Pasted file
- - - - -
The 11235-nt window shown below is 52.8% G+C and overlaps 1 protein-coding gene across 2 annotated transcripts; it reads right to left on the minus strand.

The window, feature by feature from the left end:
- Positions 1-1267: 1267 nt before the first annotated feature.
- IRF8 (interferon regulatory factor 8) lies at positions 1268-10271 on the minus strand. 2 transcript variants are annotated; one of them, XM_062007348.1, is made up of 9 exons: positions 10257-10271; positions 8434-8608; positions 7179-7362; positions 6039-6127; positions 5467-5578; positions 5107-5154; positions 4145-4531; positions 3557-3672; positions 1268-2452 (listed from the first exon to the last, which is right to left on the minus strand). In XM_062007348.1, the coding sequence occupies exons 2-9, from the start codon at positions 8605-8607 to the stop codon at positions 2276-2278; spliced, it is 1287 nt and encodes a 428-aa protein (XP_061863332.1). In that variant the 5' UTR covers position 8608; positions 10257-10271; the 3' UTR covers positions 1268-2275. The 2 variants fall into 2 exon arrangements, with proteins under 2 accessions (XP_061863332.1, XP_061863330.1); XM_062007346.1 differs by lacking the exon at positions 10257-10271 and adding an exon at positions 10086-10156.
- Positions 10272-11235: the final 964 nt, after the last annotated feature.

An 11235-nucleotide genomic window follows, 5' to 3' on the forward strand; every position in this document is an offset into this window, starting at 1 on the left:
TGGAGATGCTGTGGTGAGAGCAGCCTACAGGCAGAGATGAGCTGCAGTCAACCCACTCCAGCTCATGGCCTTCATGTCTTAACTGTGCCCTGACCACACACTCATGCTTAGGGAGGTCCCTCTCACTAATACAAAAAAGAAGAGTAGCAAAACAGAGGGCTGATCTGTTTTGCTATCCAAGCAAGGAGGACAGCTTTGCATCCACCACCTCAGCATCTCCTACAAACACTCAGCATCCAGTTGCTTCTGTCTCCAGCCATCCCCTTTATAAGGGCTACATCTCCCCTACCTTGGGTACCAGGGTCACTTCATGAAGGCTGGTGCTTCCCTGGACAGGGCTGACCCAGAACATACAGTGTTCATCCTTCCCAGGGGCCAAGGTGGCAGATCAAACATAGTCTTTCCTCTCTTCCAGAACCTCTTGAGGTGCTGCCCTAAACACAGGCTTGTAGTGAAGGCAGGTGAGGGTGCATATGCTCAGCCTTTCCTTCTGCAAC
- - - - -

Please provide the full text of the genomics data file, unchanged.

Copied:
The 11235-nt window shown below is 52.8% G+C and overlaps 1 protein-coding gene across 2 annotated transcripts; it reads right to left on the minus strand.

The window, feature by feature from the left end:
- Positions 1-1267: 1267 nt before the first annotated feature.
- IRF8 (interferon regulatory factor 8) lies at positions 1268-10271 on the minus strand. 2 transcript variants are annotated; one of them, XM_062007348.1, is made up of 9 exons: positions 10257-10271; positions 8434-8608; positions 7179-7362; positions 6039-6127; positions 5467-5578; positions 5107-5154; positions 4145-4531; positions 3557-3672; positions 1268-2452 (listed from the first exon to the last, which is right to left on the minus strand). In XM_062007348.1, the coding sequence occupies exons 2-9, from the start codon at positions 8605-8607 to the stop codon at positions 2276-2278; spliced, it is 1287 nt and encodes a 428-aa protein (XP_061863332.1). In that variant the 5' UTR covers position 8608; positions 10257-10271; the 3' UTR covers positions 1268-2275. The 2 variants fall into 2 exon arrangements, with proteins under 2 accessions (XP_061863332.1, XP_061863330.1); XM_062007346.1 differs by lacking the exon at positions 10257-10271 and adding an exon at positions 10086-10156.
- Positions 10272-11235: the final 964 nt, after the last annotated feature.

An 11235-nucleotide genomic window follows, 5' to 3' on the forward strand; every position in this document is an offset into this window, starting at 1 on the left:
TGGAGATGCTGTGGTGAGAGCAGCCTACAGGCAGAGATGAGCTGCAGTCAACCCACTCCAGCTCATGGCCTTCATGTCTTAACTGTGCCCTGACCACACACTCATGCTTAGGGAGGTCCCTCTCACTAATACAAAAAAGAAGAGTAGCAAAACAGAGGGCTGATCTGTTTTGCTATCCAAGCAAGGAGGACAGCTTTGCATCCACCACCTCAGCATCTCCTACAAACACTCAGCATCCAGTTGCTTCTGTCTCCAGCCATCCCCTTTATAAGGGCTACATCTCCCCTACCTTGGGTACCAGGGTCACTTCATGAAGGCTGGTGCTTCCCTGGACAGGGCTGACCCAGAACATACAGTGTTCATCCTTCCCAGGGGCCAAGGTGGCAGATCAAACATAGTCTTTCCTCTCTTCCAGAACCTCTTGAGGTGCTGCCCTAAACACAGGCTTGTAGTGAAGGCAGGTGAGGGTGCATATGCTCAGCCTTTCCTTCTGCAAC